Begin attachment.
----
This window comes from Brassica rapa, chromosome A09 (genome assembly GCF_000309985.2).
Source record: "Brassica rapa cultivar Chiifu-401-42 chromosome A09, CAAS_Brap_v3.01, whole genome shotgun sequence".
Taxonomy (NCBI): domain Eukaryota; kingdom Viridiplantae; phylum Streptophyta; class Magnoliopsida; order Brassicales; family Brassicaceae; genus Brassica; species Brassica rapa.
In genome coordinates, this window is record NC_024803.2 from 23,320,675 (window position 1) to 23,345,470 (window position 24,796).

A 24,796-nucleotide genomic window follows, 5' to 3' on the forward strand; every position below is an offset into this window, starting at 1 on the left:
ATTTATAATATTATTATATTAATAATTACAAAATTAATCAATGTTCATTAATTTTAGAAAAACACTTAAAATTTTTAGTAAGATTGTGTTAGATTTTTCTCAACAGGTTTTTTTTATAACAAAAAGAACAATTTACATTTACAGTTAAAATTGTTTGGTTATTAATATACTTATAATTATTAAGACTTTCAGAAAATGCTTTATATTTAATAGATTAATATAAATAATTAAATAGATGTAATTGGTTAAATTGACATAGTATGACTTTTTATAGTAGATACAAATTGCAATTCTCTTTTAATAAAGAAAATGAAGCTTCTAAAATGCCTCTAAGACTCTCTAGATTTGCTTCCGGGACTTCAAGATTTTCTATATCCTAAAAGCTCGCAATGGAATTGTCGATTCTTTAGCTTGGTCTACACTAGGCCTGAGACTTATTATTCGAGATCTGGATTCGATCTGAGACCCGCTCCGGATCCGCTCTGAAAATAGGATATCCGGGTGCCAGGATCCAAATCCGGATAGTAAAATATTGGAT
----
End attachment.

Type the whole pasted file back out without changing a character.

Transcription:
This window comes from Brassica rapa, chromosome A09 (genome assembly GCF_000309985.2).
Source record: "Brassica rapa cultivar Chiifu-401-42 chromosome A09, CAAS_Brap_v3.01, whole genome shotgun sequence".
Taxonomy (NCBI): domain Eukaryota; kingdom Viridiplantae; phylum Streptophyta; class Magnoliopsida; order Brassicales; family Brassicaceae; genus Brassica; species Brassica rapa.
In genome coordinates, this window is record NC_024803.2 from 23,320,675 (window position 1) to 23,345,470 (window position 24,796).

A 24,796-nucleotide genomic window follows, 5' to 3' on the forward strand; every position below is an offset into this window, starting at 1 on the left:
ATTTATAATATTATTATATTAATAATTACAAAATTAATCAATGTTCATTAATTTTAGAAAAACACTTAAAATTTTTAGTAAGATTGTGTTAGATTTTTCTCAACAGGTTTTTTTTATAACAAAAAGAACAATTTACATTTACAGTTAAAATTGTTTGGTTATTAATATACTTATAATTATTAAGACTTTCAGAAAATGCTTTATATTTAATAGATTAATATAAATAATTAAATAGATGTAATTGGTTAAATTGACATAGTATGACTTTTTATAGTAGATACAAATTGCAATTCTCTTTTAATAAAGAAAATGAAGCTTCTAAAATGCCTCTAAGACTCTCTAGATTTGCTTCCGGGACTTCAAGATTTTCTATATCCTAAAAGCTCGCAATGGAATTGTCGATTCTTTAGCTTGGTCTACACTAGGCCTGAGACTTATTATTCGAGATCTGGATTCGATCTGAGACCCGCTCCGGATCCGCTCTGAAAATAGGATATCCGGGTGCCAGGATCCAAATCCGGATAGTAAAATATTGGAT